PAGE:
Just Sous Just Me

Musicians, inspired recipes, songs and food adventures.


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The Loveless Cafe, Music City Roots and the Missing Biscuit Recipe

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There’s only one way to describe the final Bushwackers show in Nashville and that is simply Going Out With A Bang (and a broken Lagerphone). Staged live at the Loveless Barn behind the famous Loveless Cafe we performed a set of tunes on the weekly two-hour Music City Roots radio show hosted by Jim Lauderdale. English ex-pat, founder of the band Traffic and rhythm guitarist on Hendrix’s ‘All Along The Watchtower’ plus composer of ‘Feelin’ Alright’ Dave Mason opened the night followed by a special showcase of Australian acts including Mustered Courage, Melody Pool, Catherine Britt and Bill Chambers as The Hillbilly Killers and the indisputable Aussie music legend Paul Kelly. This performing vehicle, via simultaneous radio and web-cast enabled the voice of the Bushwackers to be well and truly heard by the packed-to-the-rafter audience and music fans world-wide, a tremendous and unforgettable experience.

BootsThis is our second last day in Nashville and we are certainly trying to pack in as much as possible in between our finale performances. We’ve sound-checked early afternoon at the Loveless and have a few hours before show-time so shopping is now on the agenda. We head to Oprymills, a massive retail-outlet shopping mall of steroidal proportion – Tennessee’s largest. Architecturally designed in a giant circle spanning two kilometres, satellite navigation is needed to find your way around this building and it’s almost impossible figuring out where it starts and ends. An entire day is needed here to shop leisurely and find exactly what you want but we only have one hour to spare?  I hit the ground running and manage to buy all the necessary items ordered by family back home within this time-frame, and am even shown by one shop assistant a short-cut, staff-only passage down endless lonely grey corridors through the bowels of the building in order to get to the other side of the mall in half the time. Miraculously, it worked as had no idea when or if I would make it out alive and emerge directly in front of a Cowboy Boot Warehouse.  With five minutes to spare, I snatch up a very nice pair of Dan Post, hand-crafted Mexican-made boots, the real deal. The shop assistant clinched the sale by telling me I simply can not leave Nashville without them. (She’s right. I have worn them nearly every day since returning to Sydney, they are fabulously comfortable and blister-proof too).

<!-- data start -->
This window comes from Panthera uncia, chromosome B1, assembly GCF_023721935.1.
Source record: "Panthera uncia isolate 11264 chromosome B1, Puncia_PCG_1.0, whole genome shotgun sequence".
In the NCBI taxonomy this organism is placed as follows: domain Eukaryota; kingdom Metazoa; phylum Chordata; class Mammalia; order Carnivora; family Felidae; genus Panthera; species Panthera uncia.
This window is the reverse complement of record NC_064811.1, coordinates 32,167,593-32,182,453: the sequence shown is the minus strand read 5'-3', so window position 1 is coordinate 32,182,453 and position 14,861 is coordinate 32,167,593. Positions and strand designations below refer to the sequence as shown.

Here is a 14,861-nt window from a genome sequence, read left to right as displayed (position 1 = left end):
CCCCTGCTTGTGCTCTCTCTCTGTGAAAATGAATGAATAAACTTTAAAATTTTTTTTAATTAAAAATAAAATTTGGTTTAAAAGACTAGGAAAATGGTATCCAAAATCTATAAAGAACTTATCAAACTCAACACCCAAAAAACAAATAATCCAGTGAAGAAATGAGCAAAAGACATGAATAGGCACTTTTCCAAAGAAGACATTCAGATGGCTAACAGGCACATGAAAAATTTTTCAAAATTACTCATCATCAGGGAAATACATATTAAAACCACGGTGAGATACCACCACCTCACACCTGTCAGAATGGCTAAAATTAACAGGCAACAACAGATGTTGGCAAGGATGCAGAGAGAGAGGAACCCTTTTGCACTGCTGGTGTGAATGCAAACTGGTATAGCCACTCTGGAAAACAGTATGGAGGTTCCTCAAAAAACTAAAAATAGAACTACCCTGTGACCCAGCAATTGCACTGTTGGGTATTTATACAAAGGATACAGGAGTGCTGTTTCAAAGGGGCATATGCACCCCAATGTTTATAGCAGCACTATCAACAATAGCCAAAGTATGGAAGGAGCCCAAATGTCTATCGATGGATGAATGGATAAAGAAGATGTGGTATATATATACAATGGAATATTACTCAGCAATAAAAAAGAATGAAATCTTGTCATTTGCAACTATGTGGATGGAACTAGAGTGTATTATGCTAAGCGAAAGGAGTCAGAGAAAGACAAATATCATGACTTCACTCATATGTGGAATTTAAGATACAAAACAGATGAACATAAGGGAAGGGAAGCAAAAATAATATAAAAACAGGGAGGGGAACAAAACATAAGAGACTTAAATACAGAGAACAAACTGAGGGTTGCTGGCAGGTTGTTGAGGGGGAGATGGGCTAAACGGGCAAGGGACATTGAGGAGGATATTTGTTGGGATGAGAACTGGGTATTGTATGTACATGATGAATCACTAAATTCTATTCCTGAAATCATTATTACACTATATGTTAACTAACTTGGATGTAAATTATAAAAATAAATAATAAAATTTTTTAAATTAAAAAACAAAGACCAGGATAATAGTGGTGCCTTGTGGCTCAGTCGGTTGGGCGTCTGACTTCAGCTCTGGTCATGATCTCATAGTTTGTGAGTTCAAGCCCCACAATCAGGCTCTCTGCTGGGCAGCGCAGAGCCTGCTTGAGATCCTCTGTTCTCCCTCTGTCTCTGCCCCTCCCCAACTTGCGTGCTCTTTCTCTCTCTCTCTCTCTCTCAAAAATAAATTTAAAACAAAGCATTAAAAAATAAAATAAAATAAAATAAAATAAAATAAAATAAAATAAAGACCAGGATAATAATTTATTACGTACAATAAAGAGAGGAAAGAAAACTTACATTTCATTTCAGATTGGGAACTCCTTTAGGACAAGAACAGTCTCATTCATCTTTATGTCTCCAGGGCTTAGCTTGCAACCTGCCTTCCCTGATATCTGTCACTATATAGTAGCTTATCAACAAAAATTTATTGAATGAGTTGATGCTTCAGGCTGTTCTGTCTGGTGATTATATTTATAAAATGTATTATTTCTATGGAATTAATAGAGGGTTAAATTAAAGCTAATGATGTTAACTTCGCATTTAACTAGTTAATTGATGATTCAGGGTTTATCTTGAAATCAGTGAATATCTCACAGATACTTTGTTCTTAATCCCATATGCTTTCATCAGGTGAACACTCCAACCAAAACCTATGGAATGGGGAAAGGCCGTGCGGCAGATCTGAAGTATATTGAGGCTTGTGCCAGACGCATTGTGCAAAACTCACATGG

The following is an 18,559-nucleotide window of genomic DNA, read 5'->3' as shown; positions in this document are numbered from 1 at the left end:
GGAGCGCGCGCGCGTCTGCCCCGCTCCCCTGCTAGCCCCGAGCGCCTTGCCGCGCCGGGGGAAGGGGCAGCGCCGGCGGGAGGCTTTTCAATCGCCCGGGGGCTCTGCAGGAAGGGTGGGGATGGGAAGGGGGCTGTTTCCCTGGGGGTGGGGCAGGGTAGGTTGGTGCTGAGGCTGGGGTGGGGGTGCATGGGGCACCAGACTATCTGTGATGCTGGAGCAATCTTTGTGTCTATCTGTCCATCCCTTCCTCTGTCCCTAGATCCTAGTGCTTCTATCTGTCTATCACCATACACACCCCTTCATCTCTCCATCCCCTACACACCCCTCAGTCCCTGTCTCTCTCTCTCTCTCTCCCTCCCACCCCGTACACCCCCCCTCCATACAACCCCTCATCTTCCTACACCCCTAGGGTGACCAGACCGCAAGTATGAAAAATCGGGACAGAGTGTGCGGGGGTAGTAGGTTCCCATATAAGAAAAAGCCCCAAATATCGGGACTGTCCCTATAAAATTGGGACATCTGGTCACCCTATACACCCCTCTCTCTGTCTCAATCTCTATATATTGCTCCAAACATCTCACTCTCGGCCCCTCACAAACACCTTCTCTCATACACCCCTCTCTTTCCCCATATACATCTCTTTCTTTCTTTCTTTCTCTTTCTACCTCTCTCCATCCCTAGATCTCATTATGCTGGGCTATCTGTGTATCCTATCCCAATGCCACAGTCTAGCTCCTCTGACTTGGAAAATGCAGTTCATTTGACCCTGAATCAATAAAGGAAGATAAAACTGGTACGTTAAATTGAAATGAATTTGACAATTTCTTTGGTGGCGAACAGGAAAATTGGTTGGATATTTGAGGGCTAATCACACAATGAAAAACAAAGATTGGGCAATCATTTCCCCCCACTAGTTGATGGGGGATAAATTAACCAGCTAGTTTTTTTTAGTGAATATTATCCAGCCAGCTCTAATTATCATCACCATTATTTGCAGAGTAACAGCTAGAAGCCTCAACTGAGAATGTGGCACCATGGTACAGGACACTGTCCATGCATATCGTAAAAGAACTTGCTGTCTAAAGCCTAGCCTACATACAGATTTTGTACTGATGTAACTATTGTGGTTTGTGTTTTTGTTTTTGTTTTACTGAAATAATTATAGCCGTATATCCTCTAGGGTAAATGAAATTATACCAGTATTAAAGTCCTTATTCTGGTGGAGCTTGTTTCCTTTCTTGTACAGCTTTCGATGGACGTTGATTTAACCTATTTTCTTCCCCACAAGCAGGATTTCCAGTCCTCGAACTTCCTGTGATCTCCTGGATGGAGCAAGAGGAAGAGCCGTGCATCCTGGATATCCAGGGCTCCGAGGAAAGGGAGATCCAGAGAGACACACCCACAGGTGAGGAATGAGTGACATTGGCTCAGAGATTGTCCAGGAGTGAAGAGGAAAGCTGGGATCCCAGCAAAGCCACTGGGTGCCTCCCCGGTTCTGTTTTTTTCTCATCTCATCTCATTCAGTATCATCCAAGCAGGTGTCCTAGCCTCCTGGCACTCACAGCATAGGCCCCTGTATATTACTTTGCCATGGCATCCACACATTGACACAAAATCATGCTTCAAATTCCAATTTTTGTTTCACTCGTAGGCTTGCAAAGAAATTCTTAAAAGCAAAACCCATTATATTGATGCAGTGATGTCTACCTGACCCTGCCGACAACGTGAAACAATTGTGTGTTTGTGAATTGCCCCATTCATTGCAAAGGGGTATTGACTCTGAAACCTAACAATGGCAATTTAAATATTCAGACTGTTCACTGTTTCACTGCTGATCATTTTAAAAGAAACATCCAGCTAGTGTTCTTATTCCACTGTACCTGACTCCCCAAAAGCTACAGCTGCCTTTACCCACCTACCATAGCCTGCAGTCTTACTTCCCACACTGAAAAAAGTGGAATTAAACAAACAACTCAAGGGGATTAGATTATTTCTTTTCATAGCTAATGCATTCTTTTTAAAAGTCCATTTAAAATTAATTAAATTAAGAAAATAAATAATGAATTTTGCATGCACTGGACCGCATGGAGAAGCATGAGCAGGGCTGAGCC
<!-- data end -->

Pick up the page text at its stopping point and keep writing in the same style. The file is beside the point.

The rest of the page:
Halloween is on the horizon

Halloween is on the horizon

The credit-card action and lightning-speed of the shopping has made us all ravenous. Lucky for us the Loveless Cafe is catering for the evening before the show, and what a delectable spread is presented of pure heart and soul, traditional Southern cooking at it’s best. The food is assuredly made with love even though the cafe name suggests otherwise. Mashed potato, the most silky smooth, buttery (no lumps whatsoever) I have ever tasted with luscious red-eye gravy to match; Melt in your mouth, tenderly cooked fried chicken, delicate but with just enough special Loveless spices making it a bit ‘too’ moorish; sautéed green beans and then last but most certainly not least, the biscuits – ceremoniously piled high in a large bowl that kept getting refilled again and again. With accompanying preservative-free made on the premises peach, blackberry and strawberry preserves, these biscuits are what the Loveless Cafe, besides being a go-to restaurant by both struggling and famous country musicians in search of relief-from-the-road comfort food for decades,  is most famous for. Yes, it’s all about the biscuits here.